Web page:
One popular technique involves the addition of a spray bar beneath the regular throttle body or carburetor between the throttle body or carburetor and the intake manifold to provide the mix of ancillary fuel and nitrous oxide. The device is actually a plate (about -inch thick) that contains two conduits each with a series of apertures. One conduit is connected to a source of nitrous oxide and the other conduit is connected to the source of fuel. Whenever the race driver desires increased horsepower, he presses a button in the driving compartment that opens a series of solenoid valves, which in turn pass fuel and nitrous oxide to the spray bar. The fuel-nitrous oxide mixture is then drawn through the intake manifold and into the engine cylinders where it is burnt.

Another popular technique involves the addition of a spray nozzle (or injection nozzle) in the air-fuel intake leading from the air filter to the throttle body or carburetor and into the engine. A spray nozzle mixes auxiliary fuel and nitrous oxide in the proper proportion for “power-injection” into the engine. (Similar to the spray bar assembly described above.) Stock automobiles have two techniques for transferring air from the air filter to the throttle body or carburetor. In the first technique, the air filter is mounted on top of and directly to the carburetor or throttle body. In the other technique, the air filter is mounted away from the carburetor/throttle body and intake air line or air ducting are (is) run between the air filter and the carburetor/throttle body.

Depending on the type of technique (air filter on top of carburetor/throttle body or air filter separate from carburetor/throttle body) used in a stock engine, the user will either jamb the spray nozzle (or nozzles) into the air filter housing or literally poke a hole (or holes) in the air ducting and use any technique that can be imagined to hold the spray nozzle in place. Usually the air ducting is made from thin plastic ripple-extruded tubes having a diameter varying between three and six inches. Being plastic, there is really no mechanical strength and the spray nozzle can fall out of the ducting. In a similar manner, the nozzle can fall out of the air filter housing. This then creates a fire hazard because, when the nozzle is no longer in its proper place, the unburned fuel and nitrous oxide is sprayed into the engine compartment.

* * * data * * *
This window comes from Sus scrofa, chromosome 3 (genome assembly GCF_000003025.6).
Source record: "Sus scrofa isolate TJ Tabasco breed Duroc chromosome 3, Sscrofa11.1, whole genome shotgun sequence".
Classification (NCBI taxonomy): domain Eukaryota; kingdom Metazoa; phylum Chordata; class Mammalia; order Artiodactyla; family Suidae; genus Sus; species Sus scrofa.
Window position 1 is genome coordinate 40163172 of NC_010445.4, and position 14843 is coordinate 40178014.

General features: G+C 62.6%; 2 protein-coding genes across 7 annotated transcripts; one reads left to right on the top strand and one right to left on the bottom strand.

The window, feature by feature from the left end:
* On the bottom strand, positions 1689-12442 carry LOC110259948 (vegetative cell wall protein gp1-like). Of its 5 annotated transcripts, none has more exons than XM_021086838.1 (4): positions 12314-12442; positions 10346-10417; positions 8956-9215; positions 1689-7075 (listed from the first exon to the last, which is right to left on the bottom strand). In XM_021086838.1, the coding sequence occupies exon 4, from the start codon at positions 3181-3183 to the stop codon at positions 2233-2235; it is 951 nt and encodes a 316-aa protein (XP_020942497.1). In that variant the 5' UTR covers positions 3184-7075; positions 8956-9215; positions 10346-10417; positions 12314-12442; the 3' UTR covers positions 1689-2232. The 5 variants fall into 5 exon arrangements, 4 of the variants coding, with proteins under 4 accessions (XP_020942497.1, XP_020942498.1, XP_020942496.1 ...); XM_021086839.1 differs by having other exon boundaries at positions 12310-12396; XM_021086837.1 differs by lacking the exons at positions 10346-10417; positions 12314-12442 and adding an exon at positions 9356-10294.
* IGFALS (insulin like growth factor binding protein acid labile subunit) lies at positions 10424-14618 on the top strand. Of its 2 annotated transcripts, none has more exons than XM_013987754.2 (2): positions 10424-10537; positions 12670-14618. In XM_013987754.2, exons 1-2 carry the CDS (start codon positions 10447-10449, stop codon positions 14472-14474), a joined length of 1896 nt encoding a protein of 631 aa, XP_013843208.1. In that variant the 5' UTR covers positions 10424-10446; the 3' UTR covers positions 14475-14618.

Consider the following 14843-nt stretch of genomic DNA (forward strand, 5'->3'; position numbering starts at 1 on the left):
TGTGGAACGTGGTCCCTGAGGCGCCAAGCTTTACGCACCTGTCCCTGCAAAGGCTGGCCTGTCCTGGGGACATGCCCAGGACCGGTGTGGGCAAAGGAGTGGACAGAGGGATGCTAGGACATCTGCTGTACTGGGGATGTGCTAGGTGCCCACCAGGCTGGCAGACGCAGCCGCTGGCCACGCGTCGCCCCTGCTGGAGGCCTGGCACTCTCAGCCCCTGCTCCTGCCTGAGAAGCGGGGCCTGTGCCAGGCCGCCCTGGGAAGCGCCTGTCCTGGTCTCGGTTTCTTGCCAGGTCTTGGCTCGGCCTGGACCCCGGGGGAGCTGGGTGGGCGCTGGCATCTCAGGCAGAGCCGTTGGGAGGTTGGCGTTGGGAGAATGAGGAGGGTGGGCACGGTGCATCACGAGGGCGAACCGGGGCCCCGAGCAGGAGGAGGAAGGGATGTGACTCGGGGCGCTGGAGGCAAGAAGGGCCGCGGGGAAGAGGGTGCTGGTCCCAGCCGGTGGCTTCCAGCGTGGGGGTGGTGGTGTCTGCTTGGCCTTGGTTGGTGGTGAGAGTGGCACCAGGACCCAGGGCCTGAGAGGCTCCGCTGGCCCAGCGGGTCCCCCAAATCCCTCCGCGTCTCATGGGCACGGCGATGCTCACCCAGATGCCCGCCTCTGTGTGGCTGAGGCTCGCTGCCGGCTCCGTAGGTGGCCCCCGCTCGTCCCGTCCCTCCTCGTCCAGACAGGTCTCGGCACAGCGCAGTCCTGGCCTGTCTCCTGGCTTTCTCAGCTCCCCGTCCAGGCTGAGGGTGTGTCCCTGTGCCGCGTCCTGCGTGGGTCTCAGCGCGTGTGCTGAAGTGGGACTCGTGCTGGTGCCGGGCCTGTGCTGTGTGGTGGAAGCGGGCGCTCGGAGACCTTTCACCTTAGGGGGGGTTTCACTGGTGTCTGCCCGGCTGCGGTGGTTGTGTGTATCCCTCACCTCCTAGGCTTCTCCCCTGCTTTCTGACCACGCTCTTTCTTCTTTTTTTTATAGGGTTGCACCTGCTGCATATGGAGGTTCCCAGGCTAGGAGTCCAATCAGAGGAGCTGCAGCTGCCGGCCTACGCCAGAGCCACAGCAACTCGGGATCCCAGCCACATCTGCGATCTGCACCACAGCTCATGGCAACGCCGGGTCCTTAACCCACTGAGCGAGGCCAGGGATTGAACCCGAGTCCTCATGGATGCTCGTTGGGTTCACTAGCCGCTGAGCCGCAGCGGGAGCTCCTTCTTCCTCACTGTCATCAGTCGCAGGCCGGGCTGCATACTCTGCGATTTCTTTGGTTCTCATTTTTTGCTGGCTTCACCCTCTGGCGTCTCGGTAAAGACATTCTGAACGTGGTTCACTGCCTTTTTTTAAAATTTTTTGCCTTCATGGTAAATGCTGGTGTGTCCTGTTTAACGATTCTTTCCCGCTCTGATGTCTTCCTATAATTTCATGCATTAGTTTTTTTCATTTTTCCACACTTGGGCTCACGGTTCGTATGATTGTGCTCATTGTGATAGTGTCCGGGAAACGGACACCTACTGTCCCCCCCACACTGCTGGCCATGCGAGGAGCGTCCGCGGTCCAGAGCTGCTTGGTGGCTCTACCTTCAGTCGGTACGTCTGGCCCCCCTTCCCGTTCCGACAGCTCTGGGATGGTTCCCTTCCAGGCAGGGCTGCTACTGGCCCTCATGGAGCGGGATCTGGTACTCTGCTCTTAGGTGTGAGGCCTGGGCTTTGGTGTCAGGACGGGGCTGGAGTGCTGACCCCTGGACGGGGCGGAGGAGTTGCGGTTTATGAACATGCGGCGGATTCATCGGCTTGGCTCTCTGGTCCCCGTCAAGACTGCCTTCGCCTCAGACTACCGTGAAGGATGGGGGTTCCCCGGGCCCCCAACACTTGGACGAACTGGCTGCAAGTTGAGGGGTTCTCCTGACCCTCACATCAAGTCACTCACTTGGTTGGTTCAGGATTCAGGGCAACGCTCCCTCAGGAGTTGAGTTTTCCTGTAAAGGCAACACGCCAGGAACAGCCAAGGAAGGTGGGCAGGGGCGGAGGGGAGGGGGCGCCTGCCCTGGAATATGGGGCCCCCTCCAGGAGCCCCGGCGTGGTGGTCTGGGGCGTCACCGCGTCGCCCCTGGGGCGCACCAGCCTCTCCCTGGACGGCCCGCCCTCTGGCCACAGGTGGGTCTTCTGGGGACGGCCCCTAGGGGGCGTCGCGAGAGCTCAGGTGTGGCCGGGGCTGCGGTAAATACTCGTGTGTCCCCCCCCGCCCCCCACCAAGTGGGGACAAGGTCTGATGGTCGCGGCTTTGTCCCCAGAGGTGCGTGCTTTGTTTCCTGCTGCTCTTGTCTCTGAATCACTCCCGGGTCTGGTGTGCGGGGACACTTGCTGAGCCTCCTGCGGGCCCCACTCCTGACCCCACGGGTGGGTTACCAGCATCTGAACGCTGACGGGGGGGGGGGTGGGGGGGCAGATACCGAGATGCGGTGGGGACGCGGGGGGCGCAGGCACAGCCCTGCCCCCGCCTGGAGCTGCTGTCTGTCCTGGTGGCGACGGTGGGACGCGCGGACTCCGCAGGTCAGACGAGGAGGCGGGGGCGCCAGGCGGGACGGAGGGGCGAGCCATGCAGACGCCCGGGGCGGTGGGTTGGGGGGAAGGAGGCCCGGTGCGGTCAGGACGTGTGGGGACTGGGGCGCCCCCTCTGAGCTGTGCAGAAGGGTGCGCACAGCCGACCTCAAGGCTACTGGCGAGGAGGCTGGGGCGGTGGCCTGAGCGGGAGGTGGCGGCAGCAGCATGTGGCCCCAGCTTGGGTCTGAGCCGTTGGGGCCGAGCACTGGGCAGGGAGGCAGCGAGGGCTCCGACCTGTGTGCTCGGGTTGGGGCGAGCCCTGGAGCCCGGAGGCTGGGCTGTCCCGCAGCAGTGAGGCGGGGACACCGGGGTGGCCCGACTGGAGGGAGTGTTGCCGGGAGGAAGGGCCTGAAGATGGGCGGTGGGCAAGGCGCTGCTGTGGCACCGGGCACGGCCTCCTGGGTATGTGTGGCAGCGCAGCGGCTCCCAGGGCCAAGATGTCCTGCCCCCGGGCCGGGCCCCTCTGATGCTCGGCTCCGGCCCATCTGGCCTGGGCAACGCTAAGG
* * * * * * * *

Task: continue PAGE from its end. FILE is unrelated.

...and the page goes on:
The prior art goes mainly to the spray nozzle (U.S. Pat. No. 5,699,776 to Wood et al., U.S. Pat. No. 5,890,476 to Grant, and U.S. Design Pat. No. D 420,364 to the present inventors), or to the spray bar plate which is to be located between the throttle body or carburetor and the engine (U.S. Pat. No. 5,743,241 to Wood et al. and U.S. Pat. No. 5,839,418 to Grant).

Wood, U.S. Pat. No. 5,743,321, discloses a Nitrous. Oxide Plate System, which shows the nitrous oxide (oxidizer) bar above the fuel bar. In his disclosure Wood states that “. . . the overall flow of air through the carburetor increases when the oxidizer system is in operation, and the level of vacuum in the carburetor increases.” Thus, it is clear that the device is designed to be used in a carbureted system. Further the disclosure clearly indicates that the device is designed to be placed between the intake manifold and the carburetor. (I.e., mounted under the carburetor.) Grant, U.S. Pat. No. 5,839,418, discloses a Dual Stage Nitrous Oxide and Fuel Injection Plate, which also shows the nitrous oxide bar above the fuel bar. Additionally, Grant discloses a “crossed set” of spray bar pairs.

Other prior art found by the inventors shows or discloses various fuel nozzles in which fuel and oxidizer are mixed and sprayed into the manifold. Wood, U.S. Pat. No. 5,699,776 discloses a spray nozzle assembly that “. . . is installed in a threaded opening in the wall . . . in an intake manifold of an engine . . . ” The disclosure goes on to teach that a nozzle is required for each cylinder of the engine. Grant, U.S. Pat. No. 5,890,476, also discloses a spray nozzle assembly “. . . for mounting to a manifold of an internal combustion engine . . . ” Grant, unlike Wood, implies that only one nozzle is needed. Patrick, U.S. Pat. No. 5,967,099, discloses a complex apparatus to inject nitrous oxide into “. . . the engine's air intake . . . ” The disclosure does not explain how the associated injection nozzle should be mounted. Fischer and Jureski, U.S. Pat. No. D 420,346 to the current inventors, disclose a gas-fuel nozzle. The disclosure is a design and does not indicate a method of use or installation for the nozzle.

Thus, there remains a need for an adapter which can safely support a spray nozzle and be capable of solid installation within plastic air ducting used in the air intake system of stock engines or placed between the air filter and the carburetor/throttle body.